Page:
January 2012

Feedback from Philip, a deafblind service user:

Section 7 Guidance was introduced to make sure that deafblind people can receive support and services they require from local authorities. Typically, this might consist of providing a communicator-guide service for a set number of hours per week which might be delivered under contract on specified days and times.

The downside with this approach is the lack of flexibility that is offered to a service user. For instance, during one week, I may have plans to spend a whole day attending a conference and have some shorter days for the rest of the week to do things like taking my dog out for a walk and doing shopping. The big advantage of this 'ad hoc' approach is that the service user can buy in some communicator-guide hours to enable him/her to achieve plans without being restricted by contractual obligations. It also works the other way round for communicator-guides in that they are able to work when it fits in with their commitments.

My experience of using communicator-guide services based on the ad hoc support model from Deafblind Enablement has been a very positive one. It has been a truly enabling experience for me in terms of exercising choice and control of who provides support and how that support is delivered. One of the important things that has been achieved was for me to re-establish face-to-face contact with family and friends, which would not have been possible without communicator-guide support.

With regard to medical appointments, Deafblind Enablement fully understands the importance of allowing the service user to have choice over who provides support. This can be for several reasons, the first one being that it makes more sense for a service user to use a communicator-guide who has already established a working relationship with him/her. For instance, if a service user has speech difficulties, it takes a significant period of time for a communicator-guide to 'tune into' the service user's speech patterns. This acquired experience can make all the difference between bad and good outcomes at hospital appointments. On the whole, I have found it a very reassuring experience using Deafblind Enablement as the main support service provider for attending medical appointments.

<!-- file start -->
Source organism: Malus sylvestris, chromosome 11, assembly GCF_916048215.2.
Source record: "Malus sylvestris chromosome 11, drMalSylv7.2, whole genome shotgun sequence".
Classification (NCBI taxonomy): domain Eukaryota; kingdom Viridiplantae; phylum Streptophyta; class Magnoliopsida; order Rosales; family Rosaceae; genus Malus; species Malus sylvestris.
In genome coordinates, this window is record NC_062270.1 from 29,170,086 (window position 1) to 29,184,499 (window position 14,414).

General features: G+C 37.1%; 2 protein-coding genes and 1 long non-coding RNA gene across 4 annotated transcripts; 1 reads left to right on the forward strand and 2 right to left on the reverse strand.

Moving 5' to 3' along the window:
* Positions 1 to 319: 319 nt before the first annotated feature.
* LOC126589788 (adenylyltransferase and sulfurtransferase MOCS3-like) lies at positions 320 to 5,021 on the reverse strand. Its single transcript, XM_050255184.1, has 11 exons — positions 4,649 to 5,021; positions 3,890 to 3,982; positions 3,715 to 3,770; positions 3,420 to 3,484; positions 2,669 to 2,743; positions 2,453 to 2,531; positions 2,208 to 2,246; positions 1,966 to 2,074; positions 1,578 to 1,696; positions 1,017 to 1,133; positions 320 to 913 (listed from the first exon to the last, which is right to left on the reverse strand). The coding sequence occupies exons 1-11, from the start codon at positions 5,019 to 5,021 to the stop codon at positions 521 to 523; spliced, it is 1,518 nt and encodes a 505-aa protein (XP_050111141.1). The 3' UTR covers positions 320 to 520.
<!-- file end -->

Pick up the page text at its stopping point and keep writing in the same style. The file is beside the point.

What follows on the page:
Deafblind Enablement has a great depth of knowledge and experience on deafblindness as well as of the issues facing deafblind people. This includes the provision of some specialist services. They were able to step in and provide me with speech-to-text transcription services when I recently attended a weekend conference. Their support at this conference was much appreciated in terms of enabling me to take a fuller part in the discussions that took place.

On the whole, in my dealings with Deafblind Enablement, I have always found the staff very helpful and understanding. They do have the essential quality of having a real empathy with deafblind people and are open-minded to suggestions and ideas to improve ways for enabling deafblind people to access support services.

19th December 2011.



Training

Over 160 delegates completed Deafblind Enablement’s feedback evaluation forms for Specialist Deafblind Training in 2011-2012 with the following results:
training feedback for 2011-2012

Communicator-Guide Support Worker Course with DBG Level 2 Signature examinations Feedback


2012 Pass Rates for K202 Signature written examinations – everyone successfully passed!
K202 pass rates 2012


2012 Pass rates for Signature T201 (Communicating with Deafblind People).
This assessment is always facilitated by a deafblind person.

T201 pass rates 2012


2012 Pass rates for Signature T202 (Deafblind Manual Communication and Guiding with Deafblind People)
This assessment is always facilitated by a deafblind person.

T202 pass rates 2012


Michael Shaw, Senior Rehabilitation Worker, Gateshead:
I am a senior Rehabilitation Worker working for Sight Service which is a charity for visually impaired people. I was asked by a sister of a gentleman who is profoundly deaf with very low vision, he has Usher Syndrome, if there were any clubs and activities for deafblind people in the area. After much research I found there was very little certainly nothing in our area. This started me thinking that there must be other people in his position feeling isolated. Our CEO then sourced some funding to pay for 6 of us toundertake deafblind training with a view to starting a group specifically with deafblind people in mind and to be able to communicate with any deafblind people who were likely to access our general services.